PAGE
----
U.S. religious conservatives and progressives profiled

September 15, 2009

The first ever comparative surveys of U.S. conservative and progressive (or liberal) religious activists has just been published by the Bliss Institute of Applied Politics at the University of Akron and Public Religion ResearchClick here for a link to the survey.

Many findings of the study — based on a detailed survey answered by 1,866 progressive religious activists and 1,123 conservative ones — will come as no surprise to followers of the U.S. political scene. But they will no doubt be closely scrutinized by both Republican and Democratic strategists.


Republicans are sure to take note of the fact that religious conservatives are still preoccupied with the issues of abortion rights and gay marriage, which they staunchly oppose. The Democratic Party will note that progressive religious activists care deeply about poverty, health care and the environment.

The report’s findings come as activists from the Religious Right and the Religious Left are ginning up their supporters to oppose or support President Barack Obama’s drive to overhaul America’s healthcare system, which is his top domestic priority.

Among the report’s key findings:

Religious affiliation: conservative activists are almost exclusively Christian, whereas progressive activists are more diverse. Among conservative activists, 54 percent  identify as evangelical Protestant, 35 percent as Roman Catholic, and 9 percent with Mainline Protestantism. Among progressive activists, 44 percent identify as Mainline Protestants; 17 percent as Roman Catholics; 10 percent as evangelical Protestants; 12 percent as interfaith, mixed faith, or Unitarian; 6 percent Jewish; and 8 percent who have no formal religious affiliation or identify as formerly affiliated.

Issue priorities: Conservative and progressive religious activists have strikingly different issue priorities. A majority of conservative religious activists gave priority to abortion and same?sex marriage, while progressive religious activists gave priority to a number if issues, including economic justice, the environment, and peace. Conservative religious activists overwhelmingly identify abortion (83 percent ) and same?sex marriage (65 percent) as most important priorities among a set of eight issue areas. Fewer than 10 percent of progressive religious activists call those “most important” issues. Highest priorities for progressive activists are poverty (74 percent), health care (67 percent), environment (56 percent), jobs/economy (48 percent), and the Iraq war (45 percent).

Politics and the 2008 election. In 2008, Barack Obama was the solid favorite among progressive religious activists. Conservative religious activists initially were divided but eventually rallied to John McCain. Among progressive activists, 58 percent say Obama was their first choice in the Democratic primary, and 93 percent supported him in the general election. Conservative activists were initially more split among GOP contenders, with 28 percent calling Mike Huckabee their top choice, with Mitt Romney getting 22 percent and McCain 17 percent. In the general election, however, 90 percent report voting for McCain.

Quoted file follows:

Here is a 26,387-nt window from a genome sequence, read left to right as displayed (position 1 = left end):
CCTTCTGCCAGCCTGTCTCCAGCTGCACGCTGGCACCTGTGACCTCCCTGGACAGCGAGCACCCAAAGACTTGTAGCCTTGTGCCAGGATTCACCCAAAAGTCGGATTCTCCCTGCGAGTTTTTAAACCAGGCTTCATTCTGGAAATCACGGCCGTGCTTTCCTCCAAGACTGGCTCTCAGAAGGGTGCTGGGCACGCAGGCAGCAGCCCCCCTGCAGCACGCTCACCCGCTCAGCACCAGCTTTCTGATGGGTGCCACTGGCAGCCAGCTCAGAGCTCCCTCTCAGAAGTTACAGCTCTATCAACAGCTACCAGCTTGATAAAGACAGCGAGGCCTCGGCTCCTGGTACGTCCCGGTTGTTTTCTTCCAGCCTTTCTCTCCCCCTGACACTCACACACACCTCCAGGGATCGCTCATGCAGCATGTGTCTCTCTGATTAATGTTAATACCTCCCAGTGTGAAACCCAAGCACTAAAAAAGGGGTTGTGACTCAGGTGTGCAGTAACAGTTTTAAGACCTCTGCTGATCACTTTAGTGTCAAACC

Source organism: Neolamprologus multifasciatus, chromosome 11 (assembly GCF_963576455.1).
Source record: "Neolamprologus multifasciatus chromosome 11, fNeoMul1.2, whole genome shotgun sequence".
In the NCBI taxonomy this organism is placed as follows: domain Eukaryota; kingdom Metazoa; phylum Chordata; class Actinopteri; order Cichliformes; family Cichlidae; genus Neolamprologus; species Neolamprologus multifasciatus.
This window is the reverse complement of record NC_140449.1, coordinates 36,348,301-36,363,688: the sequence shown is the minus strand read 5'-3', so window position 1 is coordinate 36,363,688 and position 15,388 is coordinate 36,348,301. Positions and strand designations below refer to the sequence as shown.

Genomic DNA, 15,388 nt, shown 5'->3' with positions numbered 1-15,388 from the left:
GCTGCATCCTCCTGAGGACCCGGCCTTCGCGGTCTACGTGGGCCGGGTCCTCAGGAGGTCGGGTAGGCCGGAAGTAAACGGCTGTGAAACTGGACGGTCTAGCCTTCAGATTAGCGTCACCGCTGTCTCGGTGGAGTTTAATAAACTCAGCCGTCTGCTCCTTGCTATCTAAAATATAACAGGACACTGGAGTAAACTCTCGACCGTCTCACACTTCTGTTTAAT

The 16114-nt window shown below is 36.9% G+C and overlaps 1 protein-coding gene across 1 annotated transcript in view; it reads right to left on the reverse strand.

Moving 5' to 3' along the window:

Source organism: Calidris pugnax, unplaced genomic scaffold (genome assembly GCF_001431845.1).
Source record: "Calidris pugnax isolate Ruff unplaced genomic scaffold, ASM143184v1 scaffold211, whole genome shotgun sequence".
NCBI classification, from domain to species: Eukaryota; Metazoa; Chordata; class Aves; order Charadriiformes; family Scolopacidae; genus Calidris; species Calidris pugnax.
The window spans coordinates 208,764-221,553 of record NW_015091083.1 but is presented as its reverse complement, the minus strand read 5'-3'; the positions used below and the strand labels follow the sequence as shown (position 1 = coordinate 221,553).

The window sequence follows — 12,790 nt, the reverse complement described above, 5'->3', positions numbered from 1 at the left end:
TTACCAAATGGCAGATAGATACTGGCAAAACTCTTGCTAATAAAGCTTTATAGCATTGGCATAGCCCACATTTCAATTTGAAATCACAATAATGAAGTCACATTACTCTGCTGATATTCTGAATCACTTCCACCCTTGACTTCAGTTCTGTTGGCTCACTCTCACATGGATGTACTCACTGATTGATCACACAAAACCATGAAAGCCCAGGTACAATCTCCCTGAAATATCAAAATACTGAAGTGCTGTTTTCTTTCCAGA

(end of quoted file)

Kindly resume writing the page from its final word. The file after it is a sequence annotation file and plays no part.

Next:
(PHOTO: Josie Acuesta, a member of the organization “Hispanics For Life”, walks with her sign during a “March For Life/Life Chain” rally to protest against abortion in Los Angeles, California in this January 22, 2006 file photo.  REUTERS/Lucas Jackson)


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Religious conservatives will vote in record numbers for Mike Huckabee as their 2012 Presidential Candidate. He is the strongest Pro-Life candidate since Ronald Reagan.

Ronald Reagan made the same stunning comeback from a 1976 loss to a landslide victory in 1980 with the help of millions of Religious conservatives backing him up.

Mike Huckabee’s popularity continues to skyrocket, his fan base is growing at a phenomenal blistering pace across the country and throughout the world.

Check it out for yourself and google: Huckabee Fan Club

Posted by Huckapedia | Report as abusive

a TV talkshow host for president? Is something wrong with You?

Posted by manhattan prince | Report as abusive

[…] first comparative survey of U.S. conservative and progressive (or liberal) religious activists has just been published. Are one’s religious leanings a reliable indicator of what issues […]

Posted by Survey: Religious Conservatives and Progressives | deilogos | Report as abusive

[…] FaithWorld, Religion Clause, and Religion Dispatches all point to a newly-released poll from Public Religion Research and the Bliss Institute of Applied Politics that compares conservative and progressive/liberal religious activists. While it “contains very little that will surprise anyone”, the poll does starkly display the vast differences in diversity between the politically active religious “left” and “right”. To quote the findings: “Conservative and progressive religious activists are deeply religious, but have strikingly different religious profiles. In terms of religious affiliation, conservative activists are almost exclusively Christian, whereas progressive activists are more diverse.” […]

Posted by The Wild Hunt » Other Faiths and Religious Activists | Report as abusive

I wonder if the study broke down into age grouping, since there are indications that the culture war divide is increasingly being bridged by the younger generation.

A number of secular observers have noted the irony of people being pro-abortion and anti-war, or anti-abortion and pro-war. The environment, gun control, the “welfare state” and a host of other issues has odd conundrums across the culture wars. Hopefully some of our younger generation will lead the rest of us through this theological muddle.

Posted by Allen Johnson | Report as abusive